“Wait! Stop, what’s that?”

“Redstart, look.”

“No, no, it didn’t have that red there. It was more yellow.”

“That’s the female, see?”

“Are you sure? Oops, there it goes. I’m not sure.”

“Well, I’m listing it.”

That was always my father. My mother actually didn’t care much about lists. My father wanted to fill in the blanks. I’d roll my eyes and press the pedal.

“Wait! Wait! I’ve got something else! There, half-way up that tree with the white flowers.”

“Don’t see it.”

“Second big branch, then out to the left.”

“Got it!”

And so it went. Hours behind the wheel, week after week, on President’s Island in the spring migration of 1965. Many times I thought if they screeched “Stop!” one more time, I’d kill them. I didn’t even notice that my mother had dialed back her carping, or that my father was talking.

The list on the clipboard grew longer. My father turned it over and started on the back. He forgot to use the same ink. The columns narrowed, his handwriting shrank. Spring moved into summer, and the smell of petroleum and rot from the riverbanks intensified. The mosquitoes were too thick to bear inching through the swamp with the windows open. The warblers moved on to the upper Midwest and Canada and raised their young. I got my driver’s license and left my parents in the rear-view mirror.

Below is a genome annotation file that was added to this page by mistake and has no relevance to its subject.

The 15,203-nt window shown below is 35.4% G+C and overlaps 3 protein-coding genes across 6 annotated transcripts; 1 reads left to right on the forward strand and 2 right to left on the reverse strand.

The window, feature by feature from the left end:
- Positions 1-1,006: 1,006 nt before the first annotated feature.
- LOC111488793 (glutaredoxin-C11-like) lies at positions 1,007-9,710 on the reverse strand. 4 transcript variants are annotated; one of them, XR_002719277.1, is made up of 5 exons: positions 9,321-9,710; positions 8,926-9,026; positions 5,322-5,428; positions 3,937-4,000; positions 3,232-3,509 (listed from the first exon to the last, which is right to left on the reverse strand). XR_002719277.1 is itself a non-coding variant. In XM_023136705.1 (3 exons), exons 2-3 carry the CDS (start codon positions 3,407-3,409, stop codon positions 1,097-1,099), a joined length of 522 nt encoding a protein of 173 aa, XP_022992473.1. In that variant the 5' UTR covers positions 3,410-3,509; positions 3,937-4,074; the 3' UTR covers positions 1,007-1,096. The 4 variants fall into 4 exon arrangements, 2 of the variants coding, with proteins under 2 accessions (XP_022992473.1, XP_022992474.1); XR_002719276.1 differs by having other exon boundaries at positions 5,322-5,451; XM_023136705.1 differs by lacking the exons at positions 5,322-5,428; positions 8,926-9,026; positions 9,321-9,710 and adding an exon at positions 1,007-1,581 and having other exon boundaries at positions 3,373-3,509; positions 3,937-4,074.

That spring my mother was forty-five, and my father was forty-seven. My brother was in graduate school, and I was a year from finishing high school. They were so close to being free they must have felt the wind lifting their wings.